by B.B. Pelletier
Before we start, I have a some announcements.
Pyramyd Air’s 3rd annual airgun garage sale is on June 5 from 10 am to 3 pm. There will be discontinued, blemished and used guns, scopes and other accessories — plus dented tins of pellets. John Goff from Crosman will be flipping burgers and Pyramyd Air’s technicians will be on hand to help with any questions you might have. Come early for the best selection!
The 18th annual Daisy Get Together will be held on Sunday, August 22, at the Kalamazoo County Fairgrounds Expo Center in Kalamazoo, Michigan, from 9 am to 3 pm. Admission is $2.00…and well worth the entry fee! If you have any interest in buying, selling, trading or seeing vintage BB guns, cap guns and toy guns, this is THE place to go. Besides those great old Daisy guns, there will be plenty of other brands, many so rare that you probably won’t see a second example anywhere else. Contact Bill Duimstra (616-738-2425 or ) or Wes Powers (517-423-4148) for a brochure.
Last but not least, I’d like to thank our military men and women, both current and past, who have given so much to guarantee our freedoms.
The MP655K CO2 pistol is unique in that it shoots both BBs and pellets. In part 2, we looked at velocity with BBs. Today, we’ll look at velocity with pellets.
Update: The following crossed-out paragraph should not have appeared in this blog report. As stated in part 1 of the report on this pistol, the 655K does not have blowback, although the slide moves freely. We’re sorry for the confusion on this!
I don’t think I stressed this enough in the first 2 reports, but this pistol has blowback. Not only do you get 90 consistent shots, but the slide moves for every one of them. The mass of the synthetic slide is low, so the felt recoil is lighter than you might expect. But it’s there. Normally, a blowback gun will get far fewer shots because some of the gas is used for moving the slide. Somehow, IZH has found a way around that. They’ve given us our cake and allowed us to eat it too.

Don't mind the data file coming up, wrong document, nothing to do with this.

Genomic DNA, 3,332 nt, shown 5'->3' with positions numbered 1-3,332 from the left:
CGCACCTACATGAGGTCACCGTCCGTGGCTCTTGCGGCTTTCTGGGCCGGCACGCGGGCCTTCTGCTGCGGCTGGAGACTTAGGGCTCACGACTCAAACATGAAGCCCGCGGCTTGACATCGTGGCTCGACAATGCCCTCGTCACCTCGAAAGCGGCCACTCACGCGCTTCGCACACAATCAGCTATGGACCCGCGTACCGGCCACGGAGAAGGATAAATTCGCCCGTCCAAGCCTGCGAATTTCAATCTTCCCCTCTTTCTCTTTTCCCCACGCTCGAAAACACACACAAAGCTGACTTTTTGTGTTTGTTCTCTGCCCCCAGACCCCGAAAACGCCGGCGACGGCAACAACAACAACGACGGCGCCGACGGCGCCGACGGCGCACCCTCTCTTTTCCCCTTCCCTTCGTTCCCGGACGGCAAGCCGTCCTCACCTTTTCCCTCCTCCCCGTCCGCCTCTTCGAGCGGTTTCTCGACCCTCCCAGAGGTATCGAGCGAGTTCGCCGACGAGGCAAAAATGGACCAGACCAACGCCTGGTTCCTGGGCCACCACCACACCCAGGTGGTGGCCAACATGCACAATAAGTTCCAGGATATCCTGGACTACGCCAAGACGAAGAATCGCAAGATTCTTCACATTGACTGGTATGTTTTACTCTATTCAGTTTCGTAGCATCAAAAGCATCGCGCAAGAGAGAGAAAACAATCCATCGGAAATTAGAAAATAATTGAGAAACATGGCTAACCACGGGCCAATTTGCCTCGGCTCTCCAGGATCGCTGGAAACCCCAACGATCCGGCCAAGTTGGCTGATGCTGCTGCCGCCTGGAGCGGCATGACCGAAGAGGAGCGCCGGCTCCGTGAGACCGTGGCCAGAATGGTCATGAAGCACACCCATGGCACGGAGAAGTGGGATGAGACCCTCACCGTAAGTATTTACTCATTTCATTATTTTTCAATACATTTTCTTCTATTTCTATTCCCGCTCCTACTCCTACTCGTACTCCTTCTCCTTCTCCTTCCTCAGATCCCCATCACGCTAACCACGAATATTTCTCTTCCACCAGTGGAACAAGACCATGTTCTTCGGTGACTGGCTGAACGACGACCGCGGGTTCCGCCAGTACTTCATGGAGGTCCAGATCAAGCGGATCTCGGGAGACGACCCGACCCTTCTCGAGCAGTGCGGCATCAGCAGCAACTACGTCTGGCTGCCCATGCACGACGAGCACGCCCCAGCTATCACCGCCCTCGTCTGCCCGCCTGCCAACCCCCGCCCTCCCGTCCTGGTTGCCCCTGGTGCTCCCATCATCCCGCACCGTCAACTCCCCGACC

Shooting single-action, Hobbys averaged 292 fps, with a range from 269 to 328 fps. The average velocity produced a muzzle energy of 1.33 ft-lbs.
On double-action, Hobbys averaged 325 fps, with a range from 304 to 348 fps. The average muzzle velocity produced 1.64 ft-lbs. It’s pretty obvious that the MP-655K is a little more powerful double-action than single.
The other pellet Mac tested is the Crosman Premier (7.9 grains) on double-action. The average velocity was 230 fps, with a range from 208 to 240 fps. That gives a muzzle energy of 0.93 ft-lbs.
On single-action, the pellet averaged 206 fps, with a range from 192 to 218 fps. That gives a muzzle energy of 0.74 ft-lbs.
How many shots?
We already answered this question when we tested BBs. You’re gonna get the same performance on pellets as you did on BBs. In other words, a useful string for plinkers of 90 shots. No reason to over-complicate this. A projectile is projectile — the gun doesn’t care what’s going down the bore.
The 655K, which is the Russian MR 445 Varjag, is a novel sidearm. We’ve already seen many innovations, such as how the BB magazine works. In our next and final report, we’ll look at accuracy with both BBs and pellets.